When an object (e.g. racecar) moves around in circles with constant tangential velocity, constant centripetal acceleration is present.

What happens to the centripetal acceleration when the racecar is at rest, then increases its speed? I know that the tangential velocity increases due to the tangential acceleration, but what about the centripetal acceleration?

Since centripetal acceleration is tangential velocity squared divided by the radius, and the tangential velocity is increasing from rest, the centripetal acceleration must then be increasing as well.

How do you calculate the values for centripetal acceleration if it is changing? There doesn't seem to be a formula for it. And it seems that centripetal acceleration is changing, is there a term for the rate of change of it?

  • 2
    $\begingroup$ If $a_c=\frac{v^2}{r}$, and you know $v(t)$, then you know $a_c(t)$ through direct substitution. Or am I not fully understanding your question? $\endgroup$ – Aaron Stevens Nov 18 '18 at 21:26
  • $\begingroup$ @AaronStevens that's an answer, I think. You should ellaborate a tiny bit more and post it. $\endgroup$ – FGSUZ Nov 18 '18 at 21:30
  • $\begingroup$ @FGSUZ I will when I have time (currently stopped during a long drive), and when the OP confirms I have understood the question correctly. $\endgroup$ – Aaron Stevens Nov 18 '18 at 21:33
  • $\begingroup$ @FGSUZ I have typed up an answer $\endgroup$ – Aaron Stevens Nov 18 '18 at 22:32
  • $\begingroup$ Yes, I want to find out how centripetal acceleration changes over time as the tangential velocity changes over time, so you are understanding the question. $\endgroup$ – helpme Nov 19 '18 at 9:31

As you have stated, the centripetal acceleration is given by: $$a_c=\frac{v^2}{r}$$ where $v$ is the magnitude of the velocity (technically it is the magnitude of the tangential velocity, but I will assume we stay on a circle of radius $r$).

Therefore, if the velocity is a function of time $v=v(t)$, then the centripetal acceleration will be $$a_c(t)=\frac{v(t)^2}{r}$$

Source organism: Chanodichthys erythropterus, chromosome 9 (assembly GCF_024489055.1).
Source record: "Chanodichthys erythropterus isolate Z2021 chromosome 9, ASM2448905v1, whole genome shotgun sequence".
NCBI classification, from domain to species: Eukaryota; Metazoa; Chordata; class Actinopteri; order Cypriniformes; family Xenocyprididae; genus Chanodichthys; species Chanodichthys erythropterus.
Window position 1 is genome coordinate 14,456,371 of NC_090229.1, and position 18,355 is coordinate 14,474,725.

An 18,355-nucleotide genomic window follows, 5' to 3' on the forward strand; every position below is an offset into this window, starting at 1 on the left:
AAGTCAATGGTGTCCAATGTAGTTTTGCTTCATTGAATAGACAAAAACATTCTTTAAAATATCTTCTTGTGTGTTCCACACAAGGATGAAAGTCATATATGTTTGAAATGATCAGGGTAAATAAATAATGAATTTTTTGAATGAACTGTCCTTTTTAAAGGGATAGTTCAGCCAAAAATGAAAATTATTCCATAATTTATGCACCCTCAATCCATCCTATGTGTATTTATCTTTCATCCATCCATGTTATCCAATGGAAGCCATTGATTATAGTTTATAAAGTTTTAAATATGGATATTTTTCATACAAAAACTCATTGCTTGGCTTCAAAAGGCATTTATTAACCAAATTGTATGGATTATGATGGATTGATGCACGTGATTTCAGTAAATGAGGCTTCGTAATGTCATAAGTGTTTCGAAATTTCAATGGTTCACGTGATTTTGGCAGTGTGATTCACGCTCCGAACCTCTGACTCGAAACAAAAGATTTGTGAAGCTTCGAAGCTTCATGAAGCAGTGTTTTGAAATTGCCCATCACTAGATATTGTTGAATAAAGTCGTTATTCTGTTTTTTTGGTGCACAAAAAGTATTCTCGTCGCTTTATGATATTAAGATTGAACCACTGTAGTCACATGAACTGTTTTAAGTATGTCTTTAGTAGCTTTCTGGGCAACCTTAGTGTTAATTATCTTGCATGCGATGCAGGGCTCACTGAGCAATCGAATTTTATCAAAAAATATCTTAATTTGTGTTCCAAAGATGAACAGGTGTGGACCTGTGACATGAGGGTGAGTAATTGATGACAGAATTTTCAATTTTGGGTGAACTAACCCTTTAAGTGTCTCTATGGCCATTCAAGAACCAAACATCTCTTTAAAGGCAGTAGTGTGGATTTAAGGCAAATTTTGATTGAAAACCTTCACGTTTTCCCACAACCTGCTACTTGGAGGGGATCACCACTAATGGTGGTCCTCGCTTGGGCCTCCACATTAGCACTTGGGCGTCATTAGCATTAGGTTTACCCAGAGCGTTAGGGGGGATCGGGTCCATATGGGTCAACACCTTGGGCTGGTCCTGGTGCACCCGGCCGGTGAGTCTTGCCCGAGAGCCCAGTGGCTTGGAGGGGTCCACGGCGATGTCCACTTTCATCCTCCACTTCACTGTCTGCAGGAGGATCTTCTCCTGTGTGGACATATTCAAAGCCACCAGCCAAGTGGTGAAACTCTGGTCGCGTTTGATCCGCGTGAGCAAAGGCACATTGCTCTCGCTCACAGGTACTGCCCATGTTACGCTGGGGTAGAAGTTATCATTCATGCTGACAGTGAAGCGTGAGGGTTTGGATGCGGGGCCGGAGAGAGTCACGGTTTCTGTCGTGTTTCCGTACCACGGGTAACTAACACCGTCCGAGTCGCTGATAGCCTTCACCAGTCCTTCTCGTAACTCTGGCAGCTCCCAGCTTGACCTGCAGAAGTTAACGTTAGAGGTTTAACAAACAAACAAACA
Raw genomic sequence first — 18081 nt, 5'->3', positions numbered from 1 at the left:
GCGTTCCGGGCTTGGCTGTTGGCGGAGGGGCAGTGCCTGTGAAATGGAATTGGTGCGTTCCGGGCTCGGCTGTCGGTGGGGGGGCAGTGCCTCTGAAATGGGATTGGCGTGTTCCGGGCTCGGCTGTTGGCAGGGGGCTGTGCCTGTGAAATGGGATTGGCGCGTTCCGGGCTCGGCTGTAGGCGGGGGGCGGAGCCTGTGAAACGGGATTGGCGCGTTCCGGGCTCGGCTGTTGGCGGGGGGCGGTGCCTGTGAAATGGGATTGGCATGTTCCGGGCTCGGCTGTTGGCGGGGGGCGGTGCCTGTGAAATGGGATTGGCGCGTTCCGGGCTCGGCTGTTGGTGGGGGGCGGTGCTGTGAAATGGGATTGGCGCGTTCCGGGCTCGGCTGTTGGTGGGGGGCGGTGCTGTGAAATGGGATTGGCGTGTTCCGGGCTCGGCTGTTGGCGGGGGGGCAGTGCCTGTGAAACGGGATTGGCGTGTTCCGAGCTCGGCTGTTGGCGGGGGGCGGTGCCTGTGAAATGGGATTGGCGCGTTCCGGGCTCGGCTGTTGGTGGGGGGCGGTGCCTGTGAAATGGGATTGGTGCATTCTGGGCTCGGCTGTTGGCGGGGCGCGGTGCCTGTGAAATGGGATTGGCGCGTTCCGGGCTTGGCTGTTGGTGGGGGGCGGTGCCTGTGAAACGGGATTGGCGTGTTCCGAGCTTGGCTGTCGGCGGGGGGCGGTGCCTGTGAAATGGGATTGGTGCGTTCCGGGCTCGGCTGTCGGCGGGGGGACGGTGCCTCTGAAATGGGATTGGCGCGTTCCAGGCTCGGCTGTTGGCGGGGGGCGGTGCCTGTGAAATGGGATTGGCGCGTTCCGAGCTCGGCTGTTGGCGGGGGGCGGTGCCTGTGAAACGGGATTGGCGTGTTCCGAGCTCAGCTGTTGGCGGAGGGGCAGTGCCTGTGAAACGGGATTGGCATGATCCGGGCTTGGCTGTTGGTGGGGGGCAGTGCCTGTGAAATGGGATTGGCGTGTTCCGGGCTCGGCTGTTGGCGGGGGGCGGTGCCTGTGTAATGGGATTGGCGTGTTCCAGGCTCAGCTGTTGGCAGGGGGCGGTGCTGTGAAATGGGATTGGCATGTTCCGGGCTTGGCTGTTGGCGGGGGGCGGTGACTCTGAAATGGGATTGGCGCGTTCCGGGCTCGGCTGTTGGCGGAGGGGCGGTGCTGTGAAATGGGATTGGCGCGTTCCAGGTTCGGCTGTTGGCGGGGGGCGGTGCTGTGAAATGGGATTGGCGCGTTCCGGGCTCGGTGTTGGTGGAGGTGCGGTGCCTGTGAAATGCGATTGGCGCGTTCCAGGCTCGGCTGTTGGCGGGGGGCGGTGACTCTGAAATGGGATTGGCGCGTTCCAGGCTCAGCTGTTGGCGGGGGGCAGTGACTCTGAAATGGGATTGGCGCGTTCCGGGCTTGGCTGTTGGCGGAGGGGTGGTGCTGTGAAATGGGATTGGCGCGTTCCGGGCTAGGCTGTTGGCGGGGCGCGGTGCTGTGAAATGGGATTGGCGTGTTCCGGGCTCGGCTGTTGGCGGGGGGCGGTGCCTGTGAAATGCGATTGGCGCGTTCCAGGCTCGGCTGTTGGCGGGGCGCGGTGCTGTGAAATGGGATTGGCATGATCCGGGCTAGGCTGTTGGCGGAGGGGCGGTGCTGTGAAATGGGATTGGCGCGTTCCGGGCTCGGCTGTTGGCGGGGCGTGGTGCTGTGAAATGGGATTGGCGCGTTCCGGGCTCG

What determines $v(t)$ is the tangential acceleration $a_T$ according to $$v(t)=v(0)+\int_0^t a_T(t')\ \text d t'$$ (Note this is because $a_T=\frac{\text d v}{\text d t}$. It is not derived from the above equations).

What determines these acceleration components is, of course, the centripetal and tangential components of the net force, but if you know what the tangential force is, then you could determine what centripetal force is required to keep the object moving in a circle of radius $r$ using the equations above.

  • $\begingroup$ Sorry, I am having trouble understanding how you form the 3rd equation. In order to find out how centripetal acceleration changes with time as tangential velocity changes with time, they both have to be functions of time, which I understand. However, I have a poor understanding of calculus (sorry) and don't understand how you form the 3rd equation from the 2nd. Could you please explain how you rearranged the 2nd equation? (By the way, I am familiar with the concept of basic things like differentiation, integration, power rule, chain rule etc.) $\endgroup$ – helpme Nov 19 '18 at 9:37
  • 1
    $\begingroup$ @helpme I did not get the third equation from the second. The third is just an application of the fact that acceleration is the time derivative of velocity. The third equation holds if the object stays on a circle of radius $r$ $\endgroup$ – Aaron Stevens Nov 19 '18 at 11:06
  • $\begingroup$ I think I get it now. To find the centripetal acceleration that changes with time, you can just insert the equation of tangential velocity into the first equation, which results in the second equation. What would the third equation be used for? $\endgroup$ – helpme Nov 19 '18 at 16:03
  • $\begingroup$ @helpme The third equation could be used if you happened to know what $a_T(t)$ is to determine what $v(t)$ is. But if you already were given what $v(t)$ is, then it is unneeded. I just wanted to give a little bit more information to be more helpful than just getting to the second equation. $\endgroup$ – Aaron Stevens Nov 19 '18 at 17:17
  • $\begingroup$ @helpme If the answer is sufficient please consider upvoting and marking it as the correct answer. $\endgroup$ – Aaron Stevens Nov 19 '18 at 19:06

The rate of change of acceleration is call "jerk":

$$ \vec j = \frac{d\vec a}{dt} = \frac{d^3\vec x}{dt^3} $$

I supposes it too can be broken down into "centripetal jerk" and "tangential jerk", although I haven't heard those term ever used.

Jerk is most certainly experienced by off road racers, as they bounce around their 5 point restraints is response to changing g-forces.

The derivative of jerk is called jounce.